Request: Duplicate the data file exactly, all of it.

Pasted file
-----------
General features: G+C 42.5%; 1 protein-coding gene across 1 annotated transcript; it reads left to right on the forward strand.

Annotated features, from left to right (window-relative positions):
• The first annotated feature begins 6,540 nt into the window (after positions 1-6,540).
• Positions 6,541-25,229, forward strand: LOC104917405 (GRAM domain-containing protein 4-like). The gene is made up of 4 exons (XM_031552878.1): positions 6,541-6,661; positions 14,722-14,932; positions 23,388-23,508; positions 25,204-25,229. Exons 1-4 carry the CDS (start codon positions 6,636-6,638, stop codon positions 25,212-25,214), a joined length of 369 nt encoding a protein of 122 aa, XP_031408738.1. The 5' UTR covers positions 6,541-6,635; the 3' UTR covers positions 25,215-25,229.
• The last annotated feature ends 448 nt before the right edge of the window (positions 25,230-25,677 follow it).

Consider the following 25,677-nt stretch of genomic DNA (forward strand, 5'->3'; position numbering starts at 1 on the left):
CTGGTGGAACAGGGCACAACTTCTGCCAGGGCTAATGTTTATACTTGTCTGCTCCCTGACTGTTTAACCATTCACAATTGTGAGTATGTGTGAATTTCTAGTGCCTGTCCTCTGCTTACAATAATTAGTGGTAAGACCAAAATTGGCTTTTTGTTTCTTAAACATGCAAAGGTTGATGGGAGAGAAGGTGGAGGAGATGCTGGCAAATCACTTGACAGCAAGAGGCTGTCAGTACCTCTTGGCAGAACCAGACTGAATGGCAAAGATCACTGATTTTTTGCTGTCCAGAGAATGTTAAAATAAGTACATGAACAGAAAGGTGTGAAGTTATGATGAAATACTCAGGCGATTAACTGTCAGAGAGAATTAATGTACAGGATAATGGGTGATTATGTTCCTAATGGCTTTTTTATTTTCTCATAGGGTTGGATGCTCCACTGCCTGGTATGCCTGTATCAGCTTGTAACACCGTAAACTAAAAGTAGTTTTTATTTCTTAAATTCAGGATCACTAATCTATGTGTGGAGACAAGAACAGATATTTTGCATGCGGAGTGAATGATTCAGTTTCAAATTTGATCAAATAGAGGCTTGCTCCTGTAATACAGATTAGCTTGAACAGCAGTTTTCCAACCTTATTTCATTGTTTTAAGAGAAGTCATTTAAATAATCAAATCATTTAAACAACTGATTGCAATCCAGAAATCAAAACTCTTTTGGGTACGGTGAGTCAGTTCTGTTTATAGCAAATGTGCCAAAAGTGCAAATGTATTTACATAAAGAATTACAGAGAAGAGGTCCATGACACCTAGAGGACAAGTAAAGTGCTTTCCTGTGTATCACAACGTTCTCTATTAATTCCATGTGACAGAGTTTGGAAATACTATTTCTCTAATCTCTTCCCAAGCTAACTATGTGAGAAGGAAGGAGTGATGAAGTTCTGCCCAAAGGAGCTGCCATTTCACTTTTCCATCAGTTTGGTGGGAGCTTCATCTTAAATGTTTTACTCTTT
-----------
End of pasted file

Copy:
General features: G+C 42.5%; 1 protein-coding gene across 1 annotated transcript; it reads left to right on the forward strand.

Annotated features, from left to right (window-relative positions):
• The first annotated feature begins 6,540 nt into the window (after positions 1-6,540).
• Positions 6,541-25,229, forward strand: LOC104917405 (GRAM domain-containing protein 4-like). The gene is made up of 4 exons (XM_031552878.1): positions 6,541-6,661; positions 14,722-14,932; positions 23,388-23,508; positions 25,204-25,229. Exons 1-4 carry the CDS (start codon positions 6,636-6,638, stop codon positions 25,212-25,214), a joined length of 369 nt encoding a protein of 122 aa, XP_031408738.1. The 5' UTR covers positions 6,541-6,635; the 3' UTR covers positions 25,215-25,229.
• The last annotated feature ends 448 nt before the right edge of the window (positions 25,230-25,677 follow it).

Consider the following 25,677-nt stretch of genomic DNA (forward strand, 5'->3'; position numbering starts at 1 on the left):
CTGGTGGAACAGGGCACAACTTCTGCCAGGGCTAATGTTTATACTTGTCTGCTCCCTGACTGTTTAACCATTCACAATTGTGAGTATGTGTGAATTTCTAGTGCCTGTCCTCTGCTTACAATAATTAGTGGTAAGACCAAAATTGGCTTTTTGTTTCTTAAACATGCAAAGGTTGATGGGAGAGAAGGTGGAGGAGATGCTGGCAAATCACTTGACAGCAAGAGGCTGTCAGTACCTCTTGGCAGAACCAGACTGAATGGCAAAGATCACTGATTTTTTGCTGTCCAGAGAATGTTAAAATAAGTACATGAACAGAAAGGTGTGAAGTTATGATGAAATACTCAGGCGATTAACTGTCAGAGAGAATTAATGTACAGGATAATGGGTGATTATGTTCCTAATGGCTTTTTTATTTTCTCATAGGGTTGGATGCTCCACTGCCTGGTATGCCTGTATCAGCTTGTAACACCGTAAACTAAAAGTAGTTTTTATTTCTTAAATTCAGGATCACTAATCTATGTGTGGAGACAAGAACAGATATTTTGCATGCGGAGTGAATGATTCAGTTTCAAATTTGATCAAATAGAGGCTTGCTCCTGTAATACAGATTAGCTTGAACAGCAGTTTTCCAACCTTATTTCATTGTTTTAAGAGAAGTCATTTAAATAATCAAATCATTTAAACAACTGATTGCAATCCAGAAATCAAAACTCTTTTGGGTACGGTGAGTCAGTTCTGTTTATAGCAAATGTGCCAAAAGTGCAAATGTATTTACATAAAGAATTACAGAGAAGAGGTCCATGACACCTAGAGGACAAGTAAAGTGCTTTCCTGTGTATCACAACGTTCTCTATTAATTCCATGTGACAGAGTTTGGAAATACTATTTCTCTAATCTCTTCCCAAGCTAACTATGTGAGAAGGAAGGAGTGATGAAGTTCTGCCCAAAGGAGCTGCCATTTCACTTTTCCATCAGTTTGGTGGGAGCTTCATCTTAAATGTTTTACTCTTT